• Seiko 6R15 automatic motion
  • Problems: Date display
  • 50 hours of estimated power reserve
  • 20 atm, 200 meters, or 656 feet of water resistance
  • Sapphire crystal material

2018 ceased production

Seiko announced the discontinuation of numerous lines at the beginning of 2018, including the SARB017 Alpinist and the SARB065 Cocktail Time. The Alpinist is still available for purchase, nevertheless, through a variety of grey market vendors, including Amazon. Since the announcement, prices have changed a little bit, but The Alpinist is still generally available at a reasonable price.

The Alpinist is tough to beat if you're seeking for something special and affordable.

You're getting one for a wonderful bargain if you can get one for less than $450. The Alpinist could end up being the only timepiece in this price range that actually increases in value over time, given their relative rarity.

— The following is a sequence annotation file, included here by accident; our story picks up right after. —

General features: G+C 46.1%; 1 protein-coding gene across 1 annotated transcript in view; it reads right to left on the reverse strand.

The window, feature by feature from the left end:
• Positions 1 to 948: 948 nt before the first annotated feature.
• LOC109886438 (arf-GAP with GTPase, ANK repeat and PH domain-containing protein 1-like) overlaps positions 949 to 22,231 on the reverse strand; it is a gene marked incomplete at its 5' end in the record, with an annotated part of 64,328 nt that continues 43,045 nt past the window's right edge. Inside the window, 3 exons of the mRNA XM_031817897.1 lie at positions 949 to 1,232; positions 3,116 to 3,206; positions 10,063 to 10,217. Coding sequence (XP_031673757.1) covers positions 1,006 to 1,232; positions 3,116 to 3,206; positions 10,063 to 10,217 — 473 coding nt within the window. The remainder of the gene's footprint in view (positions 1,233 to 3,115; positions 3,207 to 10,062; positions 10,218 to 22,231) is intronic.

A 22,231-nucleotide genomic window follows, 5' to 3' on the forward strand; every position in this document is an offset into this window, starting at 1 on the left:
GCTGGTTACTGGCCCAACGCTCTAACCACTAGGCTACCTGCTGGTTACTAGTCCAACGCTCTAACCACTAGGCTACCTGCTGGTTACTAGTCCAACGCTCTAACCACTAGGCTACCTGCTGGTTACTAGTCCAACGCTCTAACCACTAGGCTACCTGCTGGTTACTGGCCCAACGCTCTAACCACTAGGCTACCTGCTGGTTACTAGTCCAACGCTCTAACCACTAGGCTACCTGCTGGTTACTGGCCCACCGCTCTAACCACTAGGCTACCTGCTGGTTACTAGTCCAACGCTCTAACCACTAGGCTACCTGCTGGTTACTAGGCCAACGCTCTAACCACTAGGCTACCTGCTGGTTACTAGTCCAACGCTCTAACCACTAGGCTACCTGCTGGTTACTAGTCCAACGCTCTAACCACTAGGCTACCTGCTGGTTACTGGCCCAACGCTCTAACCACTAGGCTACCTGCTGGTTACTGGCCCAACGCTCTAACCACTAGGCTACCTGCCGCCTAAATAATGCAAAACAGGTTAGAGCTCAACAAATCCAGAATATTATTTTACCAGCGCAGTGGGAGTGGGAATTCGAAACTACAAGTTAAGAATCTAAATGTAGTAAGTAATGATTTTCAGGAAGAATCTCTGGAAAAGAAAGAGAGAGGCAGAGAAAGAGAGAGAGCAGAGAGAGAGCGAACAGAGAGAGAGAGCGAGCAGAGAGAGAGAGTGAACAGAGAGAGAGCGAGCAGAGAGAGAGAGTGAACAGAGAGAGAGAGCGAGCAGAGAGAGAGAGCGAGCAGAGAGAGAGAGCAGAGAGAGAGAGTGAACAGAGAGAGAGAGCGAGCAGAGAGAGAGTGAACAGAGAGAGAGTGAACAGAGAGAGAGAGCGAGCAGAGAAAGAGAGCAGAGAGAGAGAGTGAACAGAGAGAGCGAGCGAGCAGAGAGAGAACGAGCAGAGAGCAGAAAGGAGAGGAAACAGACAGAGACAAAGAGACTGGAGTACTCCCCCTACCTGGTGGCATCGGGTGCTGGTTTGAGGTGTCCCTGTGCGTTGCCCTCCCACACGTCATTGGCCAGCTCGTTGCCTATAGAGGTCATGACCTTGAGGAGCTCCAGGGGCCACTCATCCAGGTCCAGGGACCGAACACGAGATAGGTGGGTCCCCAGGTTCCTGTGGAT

WYCA Suggests Amazon

Buy a watch from Amazon if you enjoy what we do and want to help us. On timepieces purchased through Amazon, a two-year warranty is often included. They also provide quick delivery and reasonable costs.

You should be aware that WYCA earns a roughly 4% fee on the sale of the watch you purchase if you click on advertisements. The cost you pay is unaffected by this.

However, it does enable us to buy camera equipment ($5,000+ since 2013), software licenses (such as Adobe Photoshop), site hosting, and other things. Oh, and it also enables us to purchase additional watches.

Seiko Alpinist Aesthetics & Design

The items I purchased and what was delivered were not the same. Yes, it was the proper watch, but the Alpinist looks magnificent in person as opposed to how it seemed on the Amazon photographs, which were dull and unimpressive. Similar to the sunburst-blue dial on the Hamilton Pan-Europ, which you may remember, I really liked it there, the sunburst-green dial has a similar design (as I do on the Alpinist). But the case, and more especially, how the case responds to light, is what truly grabs my attention. The Alpinist, like the Le Locle, transforms light into silky ribbons that round the casing. It's a very upmarket appearance that makes a cheap watch seem to be worth hundreds of dollars.